No mention of an FBI investigation…..
Doing some digging, the tip likely came from the U.K. as it seems this terrifying scandal started there. The owner/founder of the company, Jose Alejandro ZAMORA YRALA uses a home for the business address.
- Company status
- Correspondence address
- Nova North, 11 Bressenden Place, London, England, SW1E 5BY
- Role ACTIVE
- Appointed on
- 17 February 2015
- Country of residence
- United Kingdom
- Managing Director
Source: As chief commercial officer of aircraft-parts supplier AOG Technics Ltd., Ray Kwong can look back on a well-rounded career at A-list companies including All Nippon Airways Co., Mitsubishi Heavy Industries Ltd. and Nissan Motor Co.
That, at least, is Kwong’s two-decade corporate journey on what appears to be his LinkedIn profile, from which the self-proclaimed executive beams with a broad smile and striped tie in blue hues. Trouble is that — much like the company for which Kwong now claims to work — not all is as it seems.
Kwong, if he even exists, was never employed at Nissan, or at ANA for that matter. Neither company has records of him as a former worker, they said in response to queries by Bloomberg News. His employment history could also not be verified at Mitsubishi. What is used as his profile picture turns out to be a stock photo that’s also washed up elsewhere on the Internet, from promotional material for a German textile startup to a clinic in Northbrook, Illinois.
After Bloomberg reported on the case of bogus jet-engine repair parts being investigated by regulators, a deeper dive into AOG revealed that the fabrication not only concerned components, but extended to major aspects of the company behind the scandal. The proliferation of undocumented parts has sent shock waves through an industry where every component requires verification to ensure aircraft safety, leaving manufacturers, operators and authorities scrambling to determine the fallout.
In part from the Daily Mail:
The aviation industry has been rocked by reports thousands of jet-engine parts with fraudulent safety certificates have been installed onto passenger planes.
Major airlines including American Airlines, United Airlines and Southwest Airlines have pulled jets from their fleets as investigations into the potentially catastrophic faults are ongoing.
The scandal has zeroed in on a dubious airplane parts supplier named AOG Technics, which allegedly mass-produced fake safety certificates in order to sell its engine parts to airlines.
AOG Technics has also faced allegations it faked employees and was using stock photographs for fictitious staffers on LinkedIn, according to Bloomberg. Attempts to contact the company were unsuccessful.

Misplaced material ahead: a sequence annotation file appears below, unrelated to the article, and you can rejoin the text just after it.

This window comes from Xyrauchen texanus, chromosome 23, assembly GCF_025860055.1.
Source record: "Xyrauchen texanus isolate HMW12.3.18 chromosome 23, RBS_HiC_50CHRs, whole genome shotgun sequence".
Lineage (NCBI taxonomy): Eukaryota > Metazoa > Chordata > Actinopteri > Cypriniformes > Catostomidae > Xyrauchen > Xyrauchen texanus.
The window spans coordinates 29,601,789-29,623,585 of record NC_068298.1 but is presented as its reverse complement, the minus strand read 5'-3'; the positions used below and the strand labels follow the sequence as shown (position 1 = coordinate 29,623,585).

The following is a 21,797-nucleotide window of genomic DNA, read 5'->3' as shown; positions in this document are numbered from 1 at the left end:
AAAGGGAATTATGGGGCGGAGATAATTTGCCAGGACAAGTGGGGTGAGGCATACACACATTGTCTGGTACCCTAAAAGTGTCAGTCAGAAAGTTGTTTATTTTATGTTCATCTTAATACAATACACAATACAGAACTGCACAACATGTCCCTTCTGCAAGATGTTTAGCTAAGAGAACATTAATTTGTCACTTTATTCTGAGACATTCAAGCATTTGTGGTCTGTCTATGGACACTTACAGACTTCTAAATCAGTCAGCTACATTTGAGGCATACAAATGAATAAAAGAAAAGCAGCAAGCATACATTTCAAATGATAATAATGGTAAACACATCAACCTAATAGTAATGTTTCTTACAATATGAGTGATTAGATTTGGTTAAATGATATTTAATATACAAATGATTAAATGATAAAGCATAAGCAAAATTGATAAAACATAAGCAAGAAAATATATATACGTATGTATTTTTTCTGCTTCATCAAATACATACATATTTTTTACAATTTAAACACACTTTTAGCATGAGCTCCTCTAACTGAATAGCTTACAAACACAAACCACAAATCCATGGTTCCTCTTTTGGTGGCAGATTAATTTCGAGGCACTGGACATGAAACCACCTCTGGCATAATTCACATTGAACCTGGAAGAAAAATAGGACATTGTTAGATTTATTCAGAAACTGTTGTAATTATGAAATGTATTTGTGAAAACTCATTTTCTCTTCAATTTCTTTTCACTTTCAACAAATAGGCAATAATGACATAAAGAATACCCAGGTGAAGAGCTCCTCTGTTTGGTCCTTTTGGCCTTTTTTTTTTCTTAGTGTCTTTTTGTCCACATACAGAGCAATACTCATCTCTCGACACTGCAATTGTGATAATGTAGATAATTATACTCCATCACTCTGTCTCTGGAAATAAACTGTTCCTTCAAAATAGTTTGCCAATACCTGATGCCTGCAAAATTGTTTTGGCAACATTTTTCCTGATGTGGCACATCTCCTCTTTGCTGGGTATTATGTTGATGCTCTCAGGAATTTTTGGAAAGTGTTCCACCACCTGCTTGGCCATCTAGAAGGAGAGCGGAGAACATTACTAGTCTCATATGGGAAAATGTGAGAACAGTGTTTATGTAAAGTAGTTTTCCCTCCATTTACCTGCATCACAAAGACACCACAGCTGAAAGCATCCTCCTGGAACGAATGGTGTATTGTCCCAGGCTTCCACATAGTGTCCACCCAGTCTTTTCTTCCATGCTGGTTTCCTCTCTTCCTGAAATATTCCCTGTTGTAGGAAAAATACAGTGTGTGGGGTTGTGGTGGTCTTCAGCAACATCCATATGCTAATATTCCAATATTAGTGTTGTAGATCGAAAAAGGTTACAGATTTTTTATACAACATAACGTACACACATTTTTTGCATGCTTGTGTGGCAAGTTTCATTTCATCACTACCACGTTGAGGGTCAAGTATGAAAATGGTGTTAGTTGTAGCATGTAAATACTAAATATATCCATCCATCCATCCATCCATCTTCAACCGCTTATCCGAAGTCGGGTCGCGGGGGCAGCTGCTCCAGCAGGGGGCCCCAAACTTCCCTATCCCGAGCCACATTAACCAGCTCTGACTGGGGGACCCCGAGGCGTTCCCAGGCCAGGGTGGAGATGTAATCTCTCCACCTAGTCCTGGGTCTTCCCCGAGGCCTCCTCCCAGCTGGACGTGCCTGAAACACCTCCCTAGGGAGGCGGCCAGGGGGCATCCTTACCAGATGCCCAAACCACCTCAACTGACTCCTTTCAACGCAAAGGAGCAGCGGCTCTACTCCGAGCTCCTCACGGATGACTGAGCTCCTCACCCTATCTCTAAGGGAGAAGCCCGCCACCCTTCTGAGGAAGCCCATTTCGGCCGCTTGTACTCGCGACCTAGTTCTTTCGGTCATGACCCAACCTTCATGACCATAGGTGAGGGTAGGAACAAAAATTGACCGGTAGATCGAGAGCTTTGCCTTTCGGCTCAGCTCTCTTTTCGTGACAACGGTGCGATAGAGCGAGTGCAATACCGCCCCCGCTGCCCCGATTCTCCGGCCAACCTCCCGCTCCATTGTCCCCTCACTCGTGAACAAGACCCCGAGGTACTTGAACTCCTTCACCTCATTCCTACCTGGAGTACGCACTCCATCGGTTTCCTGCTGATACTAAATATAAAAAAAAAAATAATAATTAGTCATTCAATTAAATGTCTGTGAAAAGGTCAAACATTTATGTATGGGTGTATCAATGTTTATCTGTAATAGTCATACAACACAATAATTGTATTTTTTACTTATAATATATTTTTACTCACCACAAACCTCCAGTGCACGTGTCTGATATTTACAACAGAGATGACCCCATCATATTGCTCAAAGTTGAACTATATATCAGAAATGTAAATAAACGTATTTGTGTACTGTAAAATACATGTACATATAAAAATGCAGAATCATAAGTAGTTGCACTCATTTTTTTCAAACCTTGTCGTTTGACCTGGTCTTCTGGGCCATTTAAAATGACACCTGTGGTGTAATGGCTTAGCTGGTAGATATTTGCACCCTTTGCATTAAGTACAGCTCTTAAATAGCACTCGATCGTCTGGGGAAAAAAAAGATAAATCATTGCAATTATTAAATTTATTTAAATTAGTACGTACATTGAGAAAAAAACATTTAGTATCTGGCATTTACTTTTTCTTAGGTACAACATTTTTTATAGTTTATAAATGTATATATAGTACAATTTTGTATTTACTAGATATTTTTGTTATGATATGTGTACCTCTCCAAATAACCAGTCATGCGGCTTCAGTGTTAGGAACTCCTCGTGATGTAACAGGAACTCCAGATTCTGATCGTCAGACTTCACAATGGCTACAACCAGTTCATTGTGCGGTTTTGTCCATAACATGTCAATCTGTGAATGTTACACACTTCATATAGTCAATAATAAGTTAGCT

With parts from the problematic company so far found in 126 engines across several airlines, questions are being raised over the effectiveness of the aviation industry’s safety oversight measures.
But the Federal Aviation Administration, as well as investigators in Europe, have alleged that AOG Technics forged its documentation, an issue with potentially disastrous consequences in the event of a faulty part.
The most affected engine model was found to be a CFM56, which alarmingly holds the record for most engines ever sold to airlines at over 33,900.
It is currently installed in numerous jets across the world, most notably Boeing’s predecessor to the 737 MAX and the initial version of the Airbus A320.
Both jets are extremely common in flights across the world each day.
The affected engine parts vary from small components such as screws and bolts to units vital for the propulsion of a jet, such as turbine blades.
As investigations into the potential scheme continue, it was found that dozens of the engines were inadvertently made by General Electric in a joint venture with Safran, which has since launched a lawsuit against AOG Technics.
The GE engines were reportedly installed during maintenance work, and then found their way into Boeing and Airbus airplanes.
After American Airlines, United Airlines and Southwest Airlines pulled planes from their rosters, Delta Airlines said on Monday that it also removed a several engines from service.
Affected airlines have said they quickly identified engines certified by AOG Technics, which made up only a fraction of their total number, and claim passenger safety has not been compromised.
But according to the lawsuit filed by GE and Safran, the aviation parts supplier used a large scale falsification system to sell its parts to airlines.